In terms of his scientific contributions, Dr Bhagavantam was a pioneer developing simple and effective methods to measure elastic constants in Crystals. He did work in scattering of light rays with Dr Raman, while obtaining his M Sc degree too. Later he worked in Ultrasonics, Radio Astronomy, Solid State Physics etc. He guided over 50 PhD scholars and published many papers and authored a couple of books which gained international acclaim.
“Dr Bhagavantam was a scholar in Telugu and Sanskrit. He could recite poems in both languages and compose poems in the former. He was a man of wit and humour and ready repartee, who was known to defuse tense situations in meetings with an apt joke and warm heartedness. Though he looked serious and not easy to approach,” recalls, Dr M Krishnamurthi, a long term associate in a biographical note in the Defence Science Journal.
His Administrative skills took him to responsibilities in public sector units like the Bharat Electronics Limited (BEL) and the Hindustan Aeronautics Limited as their Chairman. He was also on the Board of the State Bank of India.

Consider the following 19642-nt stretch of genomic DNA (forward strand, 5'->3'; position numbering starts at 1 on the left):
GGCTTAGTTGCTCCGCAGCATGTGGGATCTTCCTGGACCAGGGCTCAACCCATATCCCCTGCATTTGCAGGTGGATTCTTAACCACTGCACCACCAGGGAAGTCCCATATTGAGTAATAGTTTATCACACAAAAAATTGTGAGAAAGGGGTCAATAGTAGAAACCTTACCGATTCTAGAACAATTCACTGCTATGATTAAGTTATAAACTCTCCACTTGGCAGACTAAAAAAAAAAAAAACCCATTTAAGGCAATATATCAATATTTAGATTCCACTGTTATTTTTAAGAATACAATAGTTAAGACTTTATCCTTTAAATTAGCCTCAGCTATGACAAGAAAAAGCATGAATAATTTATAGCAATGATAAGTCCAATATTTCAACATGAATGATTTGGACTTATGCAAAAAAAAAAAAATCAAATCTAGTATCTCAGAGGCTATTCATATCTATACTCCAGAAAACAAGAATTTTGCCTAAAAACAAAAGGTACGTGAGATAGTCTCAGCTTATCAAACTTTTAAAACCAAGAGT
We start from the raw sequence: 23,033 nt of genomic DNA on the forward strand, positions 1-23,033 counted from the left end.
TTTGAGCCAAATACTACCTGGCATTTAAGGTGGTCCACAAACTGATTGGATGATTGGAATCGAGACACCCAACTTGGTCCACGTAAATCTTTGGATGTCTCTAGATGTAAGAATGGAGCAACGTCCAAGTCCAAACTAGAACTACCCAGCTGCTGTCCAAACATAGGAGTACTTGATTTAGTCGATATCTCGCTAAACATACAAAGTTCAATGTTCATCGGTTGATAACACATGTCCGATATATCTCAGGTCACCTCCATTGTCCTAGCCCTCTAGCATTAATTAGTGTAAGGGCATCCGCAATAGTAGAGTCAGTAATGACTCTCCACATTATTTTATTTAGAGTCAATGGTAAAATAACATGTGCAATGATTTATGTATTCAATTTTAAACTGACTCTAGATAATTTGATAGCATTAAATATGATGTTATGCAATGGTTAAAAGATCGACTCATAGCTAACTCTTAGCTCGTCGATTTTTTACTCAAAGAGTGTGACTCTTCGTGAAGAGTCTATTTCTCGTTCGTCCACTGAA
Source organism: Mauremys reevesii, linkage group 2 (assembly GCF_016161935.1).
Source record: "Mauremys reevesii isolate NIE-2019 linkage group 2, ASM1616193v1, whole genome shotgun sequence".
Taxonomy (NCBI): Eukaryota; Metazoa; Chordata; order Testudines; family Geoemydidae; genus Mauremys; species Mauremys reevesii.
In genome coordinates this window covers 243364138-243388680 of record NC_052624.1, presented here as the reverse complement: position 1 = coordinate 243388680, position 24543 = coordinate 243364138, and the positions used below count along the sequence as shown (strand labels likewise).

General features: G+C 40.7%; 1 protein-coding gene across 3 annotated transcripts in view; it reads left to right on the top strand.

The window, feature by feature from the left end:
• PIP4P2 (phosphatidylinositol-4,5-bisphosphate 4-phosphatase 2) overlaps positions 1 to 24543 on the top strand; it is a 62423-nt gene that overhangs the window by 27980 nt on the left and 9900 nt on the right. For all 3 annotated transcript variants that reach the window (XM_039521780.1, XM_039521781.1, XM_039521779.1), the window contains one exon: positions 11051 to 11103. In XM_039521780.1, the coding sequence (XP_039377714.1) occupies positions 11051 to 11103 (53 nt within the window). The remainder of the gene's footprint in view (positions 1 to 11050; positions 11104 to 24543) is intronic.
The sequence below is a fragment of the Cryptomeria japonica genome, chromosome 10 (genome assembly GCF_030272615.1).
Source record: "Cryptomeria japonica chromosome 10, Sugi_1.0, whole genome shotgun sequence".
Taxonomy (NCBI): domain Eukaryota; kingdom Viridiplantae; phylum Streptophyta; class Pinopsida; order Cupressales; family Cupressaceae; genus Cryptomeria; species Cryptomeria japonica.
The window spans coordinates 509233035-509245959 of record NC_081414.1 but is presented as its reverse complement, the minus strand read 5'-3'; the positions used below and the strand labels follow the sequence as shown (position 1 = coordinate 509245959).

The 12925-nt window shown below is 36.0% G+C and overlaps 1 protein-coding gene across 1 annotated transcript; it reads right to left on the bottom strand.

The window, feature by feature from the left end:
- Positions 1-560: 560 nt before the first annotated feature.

Impactful tenure at OU, AU and IISc:
Dr Bhagavantam, whose 112th birth anniversary falls today, is a rare combination of academic brilliance and administrative strengths. As the youngest Vice Chancellor of the Osmania University at the age of 42, he pushed the departments of Physics, Geophysics and Astronomy to international reputation. The Rangapur Observatory with its 48 inch Telescope was set up on the outskirts of Hyderabad during his tenure of 1952-57.
A student of the City College High School and Degree from Nizam College, Dr Bhagavantam built the branches of Cosmic Rays, Radio Astronomy, and Spectroscopy in Physics to repute in the OU. He came to the University from London in 1949 to head the Physical Laboratories as its Director. In 1952, he was made the VC.